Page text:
Dr. Dud was my first original cartoon character and his origin goes far back into the mists of time –to when I was in 6th grade. Actually, he wasn’t all that “original.” Another kid, whose drawings skills were more advanced than mine, and who, like most 11- or 12-year olds, was oblivious to copyright law, used a character in a cartoon series produced by animator Gene Deitch. The series name was “Tom Terrific,” and was specifically made for the “Captain Kangaroo” TV show. The cartoons were black-and-white, only 5 minutes per episode, and probably relatively low-budget. But they had great goofy characters and showed some imagination. Jules Feiffer, the brilliant cartoonist and writer of Village Voice fame, got one of his earliest jobs on the writing team for the TT series. Tom Terrific had a magical “thinking cap” that looked like an ordinary kitchen funnel. Not only did it give Tom great ideas, but it gave him shapeshifter powers!
My friend didn’t mimic Tom Terrific, but lifted a villain with the wonderful name of “Isotope Feeney.” Take a look at a YouTube episode of Tom Terrific called “Isotope Feeney’s Foolish Fog.” Isotope was a mad scientist who lived in an “ivory tower.” His body as you can see, was entirely obscured by his beard and he had a distinctive, wheezing laugh.
So my friend made up stories using Isotope Feeney and I created a sort of Isotope Feeney clone I called “Inventis Egghead.” During the 70’s I changed his name to “Professor I.Q.” That’s when he picked up SuperFrog as an assistant. SuperFrog was a strange amphibian from another galaxy who had the power to leap across space and time. By this time, I.Q.’s character and look had diverged from Isotope Feeney’s. No bad guy, I.Q. was more of an eccentric genius, although there are indications that his past was a bit shady. A Frankenstein-like monster he created, for instance, became the C.E.O. of a greedy multinational corporation! I did a number of short comic stories featuring I.Q. and SuperFrog in the mid-70’s that I was hoped to publish in “underground comix,” but my timing was unfortunate. The underground comix scene was falling apart by 1975, the time of my submissions!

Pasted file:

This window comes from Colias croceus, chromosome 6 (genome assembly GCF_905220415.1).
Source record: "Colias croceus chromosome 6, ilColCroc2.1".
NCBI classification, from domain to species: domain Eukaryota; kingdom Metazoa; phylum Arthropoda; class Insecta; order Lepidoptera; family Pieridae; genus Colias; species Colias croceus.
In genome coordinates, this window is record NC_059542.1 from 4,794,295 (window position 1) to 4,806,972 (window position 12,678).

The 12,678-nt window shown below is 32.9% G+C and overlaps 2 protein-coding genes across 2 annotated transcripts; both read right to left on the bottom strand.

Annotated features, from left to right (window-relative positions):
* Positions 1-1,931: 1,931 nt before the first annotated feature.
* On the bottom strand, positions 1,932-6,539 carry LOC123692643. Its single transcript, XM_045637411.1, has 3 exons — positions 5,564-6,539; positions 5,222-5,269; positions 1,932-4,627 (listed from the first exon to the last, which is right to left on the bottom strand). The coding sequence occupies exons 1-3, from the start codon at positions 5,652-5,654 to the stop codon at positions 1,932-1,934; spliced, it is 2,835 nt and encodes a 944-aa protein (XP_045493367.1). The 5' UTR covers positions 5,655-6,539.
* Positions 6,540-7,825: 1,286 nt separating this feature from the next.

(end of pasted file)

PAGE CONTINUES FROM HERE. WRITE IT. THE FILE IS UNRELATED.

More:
When I self-published “Asteroid Stu and the Mind-Duel,” back in 2001, I.Q.’s name had morphed again to Dr. Dud. Dr. Dud lived in a simulated ivory tower (it might be made from petroleum-derived plastic, but at least no ivory-poaching was involved). The tower floated in Stu’s turf, the asteroid belt. In Multiverse Comics and Stories, Dr. Dud and his simulated ivory tower return in “The Case of the Renegade Refrigerator.” Who knows where they’ll pop up next?